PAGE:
Syria war: US strikes a resolute signal from Trump
Both the scope and the method of the US attack on Syria's Shayrat airbase suggest that this was a punitive and limited strike intended to deter the Syrian government from using chemical weapons in the future.
The Pentagon says that the airbase that was hit - a little south-east of the city of Homs - was the location from where the aircraft that carried out this week's alleged chemical attack took off.
It says that chemical weapons are stored at the facility. The use of Tomahawk cruise missiles - a kind of arms-length strike - would have enabled an attack with great accuracy.
US warplanes and their crews did not have to encounter Russian air defences. And the number of missiles used - 59 - suggests a strike that was intended to do real damage.
The Russians, the Americans say, were informed about the strike in advance; an attempt to limit any repercussions. The target list, according to the Pentagon, rested heavily on aircraft and infrastructure. The aim was not to kill Syrian personnel but to deliver a message.
This was a one-off attack to enforce deterrence against the use of chemical weapons, rather than a game-changer intended to destabilise and take-down the Assad government. So the first question is: will it succeed ?
Well, a message has clearly been delivered. There will be those who insist - like the Russians - on asserting that Syria has not used chemical weapons and was not responsible for this week's attack.
The Americans and much of the international community begs to differ. Sarin has been used before, in Syria in 2013. It crossed a "red line" drawn by President Barack Obama - but nothing happened.
So this was a message to both Damascus and Moscow that there is a new man in the White House; Mr Trump is, if you like, the "anti-Obama" and they should take note.
Nerve agent - specifically Sarin - which was again used this week is a horrible weapon. President Trump in his own comments after the US strike, spoke movingly about the deaths of children in the chemical attack.
But of course children have been maimed and killed virtually every day in Syria for several years. And other chemical weapons have been used by both sides: chlorine gas by the government and mustard agent by so-called Islamic State (IS).
Is President Trump's new "red-line" going to be enforced against these attacks if repeated ?
There are those who have argued that it is the Trump administration's whole approach to the Syria conflict and its single-minded focus on defeating IS that may have emboldened President Assad to mount this chemical attack (though Syria has denied carrying it out).
If so, then President Assad's gamble seems to have failed, drawing a very different response than perhaps Damascus expected.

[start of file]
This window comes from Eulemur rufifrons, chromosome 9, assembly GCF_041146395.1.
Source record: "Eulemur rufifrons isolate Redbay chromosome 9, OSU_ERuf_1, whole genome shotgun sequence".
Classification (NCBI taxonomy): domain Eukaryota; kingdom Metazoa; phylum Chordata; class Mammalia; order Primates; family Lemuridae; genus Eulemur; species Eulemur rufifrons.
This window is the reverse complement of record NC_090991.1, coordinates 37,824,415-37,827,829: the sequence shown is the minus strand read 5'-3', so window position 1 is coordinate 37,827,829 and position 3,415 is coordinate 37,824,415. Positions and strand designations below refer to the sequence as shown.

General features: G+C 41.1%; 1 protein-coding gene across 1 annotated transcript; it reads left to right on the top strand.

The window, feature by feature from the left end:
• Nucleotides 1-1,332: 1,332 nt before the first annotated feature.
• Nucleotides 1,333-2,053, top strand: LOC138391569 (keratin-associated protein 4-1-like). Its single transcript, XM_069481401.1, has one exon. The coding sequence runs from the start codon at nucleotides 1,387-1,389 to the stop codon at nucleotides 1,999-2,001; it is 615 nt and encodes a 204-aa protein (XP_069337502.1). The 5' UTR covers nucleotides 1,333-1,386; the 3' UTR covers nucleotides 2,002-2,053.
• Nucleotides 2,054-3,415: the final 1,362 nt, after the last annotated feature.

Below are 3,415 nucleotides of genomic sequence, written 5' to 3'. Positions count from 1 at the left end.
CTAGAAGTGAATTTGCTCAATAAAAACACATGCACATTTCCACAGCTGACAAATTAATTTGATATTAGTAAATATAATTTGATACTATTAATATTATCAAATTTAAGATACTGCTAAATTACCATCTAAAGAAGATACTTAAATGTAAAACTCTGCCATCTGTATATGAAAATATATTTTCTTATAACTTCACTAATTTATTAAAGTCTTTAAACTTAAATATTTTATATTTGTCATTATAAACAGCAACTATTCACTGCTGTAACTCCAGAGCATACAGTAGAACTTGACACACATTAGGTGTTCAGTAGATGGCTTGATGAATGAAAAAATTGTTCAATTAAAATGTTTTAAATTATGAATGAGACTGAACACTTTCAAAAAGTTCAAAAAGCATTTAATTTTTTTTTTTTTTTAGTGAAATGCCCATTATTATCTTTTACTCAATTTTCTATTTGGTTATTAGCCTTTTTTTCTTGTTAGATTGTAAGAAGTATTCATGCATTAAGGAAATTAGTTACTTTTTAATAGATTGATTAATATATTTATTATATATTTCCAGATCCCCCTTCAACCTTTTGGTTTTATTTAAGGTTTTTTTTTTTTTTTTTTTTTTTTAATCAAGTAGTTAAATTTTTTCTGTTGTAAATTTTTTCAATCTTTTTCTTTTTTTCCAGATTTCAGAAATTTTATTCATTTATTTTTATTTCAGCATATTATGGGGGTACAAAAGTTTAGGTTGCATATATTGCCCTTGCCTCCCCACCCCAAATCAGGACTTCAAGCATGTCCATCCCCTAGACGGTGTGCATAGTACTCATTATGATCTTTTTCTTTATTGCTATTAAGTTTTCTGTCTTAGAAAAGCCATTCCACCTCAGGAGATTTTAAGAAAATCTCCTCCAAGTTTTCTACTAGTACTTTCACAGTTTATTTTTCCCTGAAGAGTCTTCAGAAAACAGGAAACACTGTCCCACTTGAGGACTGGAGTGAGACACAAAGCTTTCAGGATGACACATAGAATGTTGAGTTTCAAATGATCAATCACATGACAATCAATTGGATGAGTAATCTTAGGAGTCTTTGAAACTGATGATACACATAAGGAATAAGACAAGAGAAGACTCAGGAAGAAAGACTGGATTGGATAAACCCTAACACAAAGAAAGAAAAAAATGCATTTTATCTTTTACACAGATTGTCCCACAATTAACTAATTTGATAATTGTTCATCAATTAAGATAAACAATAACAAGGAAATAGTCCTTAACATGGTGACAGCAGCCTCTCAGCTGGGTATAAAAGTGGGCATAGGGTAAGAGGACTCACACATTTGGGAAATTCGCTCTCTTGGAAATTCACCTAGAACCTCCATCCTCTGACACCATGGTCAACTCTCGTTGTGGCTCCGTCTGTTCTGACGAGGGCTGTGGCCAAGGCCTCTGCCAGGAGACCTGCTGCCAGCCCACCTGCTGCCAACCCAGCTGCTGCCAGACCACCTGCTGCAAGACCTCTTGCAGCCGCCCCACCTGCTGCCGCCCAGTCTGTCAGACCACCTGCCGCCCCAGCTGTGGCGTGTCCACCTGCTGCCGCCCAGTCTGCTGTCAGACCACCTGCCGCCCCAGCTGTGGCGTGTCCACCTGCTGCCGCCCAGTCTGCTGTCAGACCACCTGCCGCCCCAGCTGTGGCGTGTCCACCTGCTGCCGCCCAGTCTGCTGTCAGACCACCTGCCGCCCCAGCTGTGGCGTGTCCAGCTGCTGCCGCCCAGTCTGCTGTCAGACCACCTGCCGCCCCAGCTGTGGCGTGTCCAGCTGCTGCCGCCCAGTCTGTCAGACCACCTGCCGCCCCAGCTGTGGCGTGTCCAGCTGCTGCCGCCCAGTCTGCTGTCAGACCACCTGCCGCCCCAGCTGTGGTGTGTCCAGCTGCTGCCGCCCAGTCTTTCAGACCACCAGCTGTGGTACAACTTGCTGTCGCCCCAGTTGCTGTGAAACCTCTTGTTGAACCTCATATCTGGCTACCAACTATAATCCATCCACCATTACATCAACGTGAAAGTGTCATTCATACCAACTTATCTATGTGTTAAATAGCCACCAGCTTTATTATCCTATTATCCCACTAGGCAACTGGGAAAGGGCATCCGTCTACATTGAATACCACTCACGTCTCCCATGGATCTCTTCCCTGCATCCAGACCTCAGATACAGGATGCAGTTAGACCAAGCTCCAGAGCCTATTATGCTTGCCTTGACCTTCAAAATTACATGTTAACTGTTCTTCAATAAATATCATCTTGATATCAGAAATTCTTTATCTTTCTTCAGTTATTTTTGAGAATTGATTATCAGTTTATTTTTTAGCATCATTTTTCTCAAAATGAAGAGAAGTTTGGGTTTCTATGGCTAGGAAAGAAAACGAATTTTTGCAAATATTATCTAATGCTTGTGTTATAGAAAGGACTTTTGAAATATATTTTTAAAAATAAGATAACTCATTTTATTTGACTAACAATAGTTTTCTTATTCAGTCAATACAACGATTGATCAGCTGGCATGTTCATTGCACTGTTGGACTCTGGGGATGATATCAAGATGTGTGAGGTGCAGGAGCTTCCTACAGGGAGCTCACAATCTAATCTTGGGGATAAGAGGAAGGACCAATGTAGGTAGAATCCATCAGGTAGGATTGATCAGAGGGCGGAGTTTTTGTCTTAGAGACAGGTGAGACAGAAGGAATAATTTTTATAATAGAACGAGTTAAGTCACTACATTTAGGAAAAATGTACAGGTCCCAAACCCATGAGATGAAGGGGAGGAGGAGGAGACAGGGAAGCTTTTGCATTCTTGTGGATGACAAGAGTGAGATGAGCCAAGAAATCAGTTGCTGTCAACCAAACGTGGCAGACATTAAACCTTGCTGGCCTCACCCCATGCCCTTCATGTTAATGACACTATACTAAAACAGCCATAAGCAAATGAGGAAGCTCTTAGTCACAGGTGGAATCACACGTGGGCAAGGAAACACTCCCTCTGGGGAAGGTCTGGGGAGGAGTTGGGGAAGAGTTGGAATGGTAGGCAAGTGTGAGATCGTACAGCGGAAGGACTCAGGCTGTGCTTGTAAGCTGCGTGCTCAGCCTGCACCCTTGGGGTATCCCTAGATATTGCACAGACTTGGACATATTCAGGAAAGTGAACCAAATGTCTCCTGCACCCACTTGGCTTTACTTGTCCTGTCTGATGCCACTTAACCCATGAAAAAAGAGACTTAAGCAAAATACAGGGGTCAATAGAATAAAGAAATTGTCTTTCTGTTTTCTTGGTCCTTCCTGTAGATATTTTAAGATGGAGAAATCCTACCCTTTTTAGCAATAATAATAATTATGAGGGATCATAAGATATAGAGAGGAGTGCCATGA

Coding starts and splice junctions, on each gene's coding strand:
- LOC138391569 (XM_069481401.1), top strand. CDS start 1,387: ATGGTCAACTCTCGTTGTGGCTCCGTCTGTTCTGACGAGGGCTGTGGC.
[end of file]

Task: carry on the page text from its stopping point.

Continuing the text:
If this was a test for the Trump administration, then he seems to have risen to the challenge, using military power in a precise and proportional manner to reinforce the civilised world's long-standing antipathy to chemical weapons.
The nature of the strike bears all the hallmarks of the small group of thoughtful military men around the president, notably the Defence Secretary James Mattis and the National Security Adviser Lt Gen HR McMaster.
It is equally clear what this US strike was not. There is no suggestion that the US is seeking to remove President Assad by military means. Russia and Iran's support for President Assad means that he remains a fixture in Syria just as long as his allies want him there.
His position today is much stronger than it was in 2013, when President Obama failed to act on the use of chemical weapons - at which point the Syrian government might have crumbled.
But that is not where we are now. What happens next is unclear.
The Russians say that none of their personnel were killed in the attack. But they have suspended an agreement with the Americans under which a military hotline was used to ensure that their two forces did not come into conflict in the skies over Syria.
That has been used on several occasions and its absence will increase the risks for both countries' aircraft.
A tough initial Russian response is to be expected.
In the longer term, both Washington and Moscow now have more of a sense of where they stand.
This is not perhaps the Donald Trump that Moscow expected. But Mr Putin himself is a man who respects action. Maybe in due course Russia and America can find a diplomatic way forward over Syria.
But for now the Syrian government and the Russians both know that Mr Trump - for all his inexperience and bluster - can react in a resolute fashion at a moment of crisis.